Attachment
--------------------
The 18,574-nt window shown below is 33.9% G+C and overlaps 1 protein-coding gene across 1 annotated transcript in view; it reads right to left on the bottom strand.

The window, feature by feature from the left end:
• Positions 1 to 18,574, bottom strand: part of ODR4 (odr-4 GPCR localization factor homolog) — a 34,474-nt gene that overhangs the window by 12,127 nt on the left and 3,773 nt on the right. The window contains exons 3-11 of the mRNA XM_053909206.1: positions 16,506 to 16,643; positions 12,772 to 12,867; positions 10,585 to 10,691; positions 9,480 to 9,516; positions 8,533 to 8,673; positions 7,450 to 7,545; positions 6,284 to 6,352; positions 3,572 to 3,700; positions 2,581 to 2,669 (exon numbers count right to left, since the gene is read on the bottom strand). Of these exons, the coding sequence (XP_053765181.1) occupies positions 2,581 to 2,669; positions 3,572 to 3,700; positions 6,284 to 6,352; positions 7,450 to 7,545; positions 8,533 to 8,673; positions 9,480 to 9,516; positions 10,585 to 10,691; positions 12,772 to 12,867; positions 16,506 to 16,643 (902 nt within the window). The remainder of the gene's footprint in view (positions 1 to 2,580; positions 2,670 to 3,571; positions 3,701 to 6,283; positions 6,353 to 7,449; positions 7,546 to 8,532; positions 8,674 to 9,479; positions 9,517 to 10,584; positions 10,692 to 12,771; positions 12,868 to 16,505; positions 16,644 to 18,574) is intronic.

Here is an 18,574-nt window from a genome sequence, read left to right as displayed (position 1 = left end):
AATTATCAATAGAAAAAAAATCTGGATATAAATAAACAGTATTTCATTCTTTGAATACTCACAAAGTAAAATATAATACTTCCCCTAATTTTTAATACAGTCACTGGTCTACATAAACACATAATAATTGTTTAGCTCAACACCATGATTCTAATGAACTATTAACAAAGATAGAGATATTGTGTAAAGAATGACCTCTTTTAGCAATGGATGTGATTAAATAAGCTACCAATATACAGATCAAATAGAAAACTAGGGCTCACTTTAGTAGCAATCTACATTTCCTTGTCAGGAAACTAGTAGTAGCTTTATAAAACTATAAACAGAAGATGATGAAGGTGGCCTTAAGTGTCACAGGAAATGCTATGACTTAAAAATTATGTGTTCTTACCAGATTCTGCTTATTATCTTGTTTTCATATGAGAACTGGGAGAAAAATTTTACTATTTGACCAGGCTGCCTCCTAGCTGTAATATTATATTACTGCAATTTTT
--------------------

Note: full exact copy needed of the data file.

The 18,574-nt window shown below is 33.9% G+C and overlaps 1 protein-coding gene across 1 annotated transcript in view; it reads right to left on the bottom strand.

The window, feature by feature from the left end:
• Positions 1 to 18,574, bottom strand: part of ODR4 (odr-4 GPCR localization factor homolog) — a 34,474-nt gene that overhangs the window by 12,127 nt on the left and 3,773 nt on the right. The window contains exons 3-11 of the mRNA XM_053909206.1: positions 16,506 to 16,643; positions 12,772 to 12,867; positions 10,585 to 10,691; positions 9,480 to 9,516; positions 8,533 to 8,673; positions 7,450 to 7,545; positions 6,284 to 6,352; positions 3,572 to 3,700; positions 2,581 to 2,669 (exon numbers count right to left, since the gene is read on the bottom strand). Of these exons, the coding sequence (XP_053765181.1) occupies positions 2,581 to 2,669; positions 3,572 to 3,700; positions 6,284 to 6,352; positions 7,450 to 7,545; positions 8,533 to 8,673; positions 9,480 to 9,516; positions 10,585 to 10,691; positions 12,772 to 12,867; positions 16,506 to 16,643 (902 nt within the window). The remainder of the gene's footprint in view (positions 1 to 2,580; positions 2,670 to 3,571; positions 3,701 to 6,283; positions 6,353 to 7,449; positions 7,546 to 8,532; positions 8,674 to 9,479; positions 9,517 to 10,584; positions 10,692 to 12,771; positions 12,868 to 16,505; positions 16,644 to 18,574) is intronic.

Here is an 18,574-nt window from a genome sequence, read left to right as displayed (position 1 = left end):
AATTATCAATAGAAAAAAAATCTGGATATAAATAAACAGTATTTCATTCTTTGAATACTCACAAAGTAAAATATAATACTTCCCCTAATTTTTAATACAGTCACTGGTCTACATAAACACATAATAATTGTTTAGCTCAACACCATGATTCTAATGAACTATTAACAAAGATAGAGATATTGTGTAAAGAATGACCTCTTTTAGCAATGGATGTGATTAAATAAGCTACCAATATACAGATCAAATAGAAAACTAGGGCTCACTTTAGTAGCAATCTACATTTCCTTGTCAGGAAACTAGTAGTAGCTTTATAAAACTATAAACAGAAGATGATGAAGGTGGCCTTAAGTGTCACAGGAAATGCTATGACTTAAAAATTATGTGTTCTTACCAGATTCTGCTTATTATCTTGTTTTCATATGAGAACTGGGAGAAAAATTTTACTATTTGACCAGGCTGCCTCCTAGCTGTAATATTATATTACTGCAATTTTT